The mechanic training me says of the cows, "You'll learn to hate them." He screams profanities at them and occasionally whips them with a frayed steel cable. He charges at others with a large wrench.
Cows are densely stocked in long lanes on manure-covered floors. They are restricted to either standing in the manure or lying in “free stalls,” which consist of long, thinly padded slabs of concrete within the lanes, elevated and separated into compartments by steel bars. These compartments serve as beds and are termed “free” because cows are not chained to the bars by their necks; however, the stalls are too short and narrow for the cows to freely move or lie down comfortably and result in open sores where their bodies hang over the concrete edges.
Cows never leave their lanes, except when herded to and from the milking parlor. They will not see the outdoors until they are loaded onto a truck and sent for slaughter.
I saw a milking parlor for the first time. Eight workers milk approximately 500 cows an hour. The environment is filthy, with manure covering not only the floors, but the legs and often undersides of the cows.
I noticed several pools of blood in one lane. I pointed this out to a worker, who said, "They're f---ing cutting their leg on the [manure] scrapers" and then went back to his work.
I saw seven cows leaking milk, two with damaged eyes (which a mechanic explained was from a "hard birth") and at least a dozen with severely swollen hocks. In the sick pen, I found two dead calves heaped in the corner.
I also observed a cow with a severely prolapsed uterus, which I pointed out to a worker, who smiled and walked off. I asked him what would happen to this cow. "She won't be having another cycle, so she'll probably be hamburger soon. The only way a cow won't become hamburger is if she dies in the lanes or is too sick to walk to auction. Then she's dog food."
In the dead pile, I found a recently dead cow. A trail of blood led from the corpse to one of the barns, where I found a worker welding a gate. He explained that the cow had become caught in the manure scraper and dragged into the gate, crushing her to death before the gate broke.
I noticed approximately 22 cows with swollen hocks. Some were swollen larger than baseballs and several had open sores. Many sores were impacted with manure, infected and discharging pus. One cow appeared to be non-ambulatory. She was emaciated, with sores and bald patches along her protruding spine. None of these animals appeared to have received any medical treatment.
Many cows appeared to have painful udder infections. Their teats were inflamed or discolored, an indication of severe mastitis.
Workers struggled to contain a manure overflow that had covered the milking parlor in excrement all week.
I began the day repairing one of the "crowd gates" – electrified metal gates, which close in on the herds, producing electric jolts to force them into the milking parlor. The cows appear afraid of the gate and run from it. When the herds become too crowded, some cows become pressed against the gates to suffer repeated shocks.
I also observed workers feeding the calves. They held the calves' necks between their legs, yanked their heads up and dumped formula down their throats. An uncooperative calf was frustrating one worker, so he kicked her so hard that she flew back several feet against the wall of her stall.
I discovered a cow lying near death, her leg caught between a gate and a water vat with the bone exposed.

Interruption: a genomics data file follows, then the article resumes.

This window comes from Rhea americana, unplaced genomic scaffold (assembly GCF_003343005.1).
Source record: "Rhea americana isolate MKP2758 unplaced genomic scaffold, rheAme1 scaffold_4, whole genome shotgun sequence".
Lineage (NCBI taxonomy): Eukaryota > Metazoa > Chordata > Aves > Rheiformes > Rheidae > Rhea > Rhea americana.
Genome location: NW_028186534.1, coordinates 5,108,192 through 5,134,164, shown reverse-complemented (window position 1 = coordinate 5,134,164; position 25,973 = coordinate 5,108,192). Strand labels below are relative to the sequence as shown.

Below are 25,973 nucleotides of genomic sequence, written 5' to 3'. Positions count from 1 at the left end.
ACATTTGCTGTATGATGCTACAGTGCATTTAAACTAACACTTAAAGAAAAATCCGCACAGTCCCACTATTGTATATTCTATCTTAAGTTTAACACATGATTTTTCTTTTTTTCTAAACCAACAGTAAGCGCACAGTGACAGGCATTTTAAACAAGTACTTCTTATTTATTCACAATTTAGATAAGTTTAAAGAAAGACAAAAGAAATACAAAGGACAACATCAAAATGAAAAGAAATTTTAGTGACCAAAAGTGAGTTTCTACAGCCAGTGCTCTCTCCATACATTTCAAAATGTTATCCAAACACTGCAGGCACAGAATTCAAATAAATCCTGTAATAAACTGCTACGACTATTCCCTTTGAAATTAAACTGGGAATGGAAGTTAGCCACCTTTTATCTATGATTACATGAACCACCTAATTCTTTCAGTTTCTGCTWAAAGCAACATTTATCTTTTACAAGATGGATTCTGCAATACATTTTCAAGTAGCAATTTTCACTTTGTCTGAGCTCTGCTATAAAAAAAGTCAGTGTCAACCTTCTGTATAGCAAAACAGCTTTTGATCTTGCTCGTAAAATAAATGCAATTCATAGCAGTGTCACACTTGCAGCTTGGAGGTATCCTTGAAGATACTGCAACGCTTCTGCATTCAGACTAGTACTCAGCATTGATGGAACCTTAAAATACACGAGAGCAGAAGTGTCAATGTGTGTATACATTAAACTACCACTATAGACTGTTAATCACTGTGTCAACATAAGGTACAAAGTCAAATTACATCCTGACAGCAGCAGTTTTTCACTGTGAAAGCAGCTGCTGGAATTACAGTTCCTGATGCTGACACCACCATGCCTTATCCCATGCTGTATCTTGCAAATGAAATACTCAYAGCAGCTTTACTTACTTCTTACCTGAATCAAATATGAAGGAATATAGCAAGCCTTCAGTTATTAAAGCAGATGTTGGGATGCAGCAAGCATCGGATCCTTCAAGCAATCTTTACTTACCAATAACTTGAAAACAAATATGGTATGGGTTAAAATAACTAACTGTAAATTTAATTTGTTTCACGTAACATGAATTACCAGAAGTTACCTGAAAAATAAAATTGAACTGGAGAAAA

I observed workers administering Bovine Growth Hormone (BGH) shots to several hundred cows. Cows continue to be milked for human consumption while on the drug. Over 35 different drugs are commonly injected into cows at this operation.
The water provided to the cows is opaque brown, with chunks of feed, manure, and other debris floating on top and caked to the sides. I asked the mechanic if anyone ever cleaned them. He replied, “No, they're too f---ing lazy. All they gotta do is pull the drain and fill them back up again. They don't ever wash ‘em, not even in the summer.”
Workers slapped and prodded lame cows to herd them into the milking parlor. A worker explained to me that unless a cow has been recently injected with penicillin, all milk goes to market, even that of sick and lame cows.
One cow was badly limping. On her way into the parlor, she collapsed. Three workers tried to get her to stand by slapping and jabbing her with keys and sticks for several minutes until she lumbered to her feet and limped into the parlor where she was milked for human consumption.
Newborn calves are kept in a barren, frigid tin shed. I found a calf that had frozen to death, lying near two other calves that seemed close to death themselves. I told a worker about the dead calf. He examined her and agreed that she had died of cold during the night, but insisted that the others were fine. Not far from there, I found two other dead calves buried in straw.
Taped to a refrigerator was a Cornell University Animal Health Diagnostic Center report, dated November 10, 2008 and titled, “Milk Modified Bacteria Count & Bedding Report.” Results of tests performed on Willet's mature cows found 1,600 cows afflicted with Streptoccus, Staphylococcus and E. coli.
I witnessed my coworker kick and hit several young heifers with a wrench.
Workers herded heifers into a transport trailer by kicking, slapping and hitting them with a rod, but the heifers were packed so tightly that the last few couldn't fit. The workers continued to hit the heifers and made several attempts to close the door on them until they were able to force their way in.
In the calf barn, I saw dozens of calves with fresh, bloody wounds where their horns had been burned off. My supervisor told me that this was his favorite job. "(We) burn 'em… It's this little iron... and you put it on the little nubs on their head and it kills it off. It's like, 'sssssss.' I used to love doing that."
"The cows don't like it?" I asked.
"Would you?" he replied. "Oh f---, it's gotta be f---ing very painful... Oh yeah, I used to love that sh-t... blood and smoke all over the place. YEAH! Hamburger."
As usual, my supervisor treated the clogged manure pump in the milking parlor by reversing it to spray onto the cows in the milk line.
Outside of the sick pen, I found three dead calves frozen in the snow. One of their heads was split open.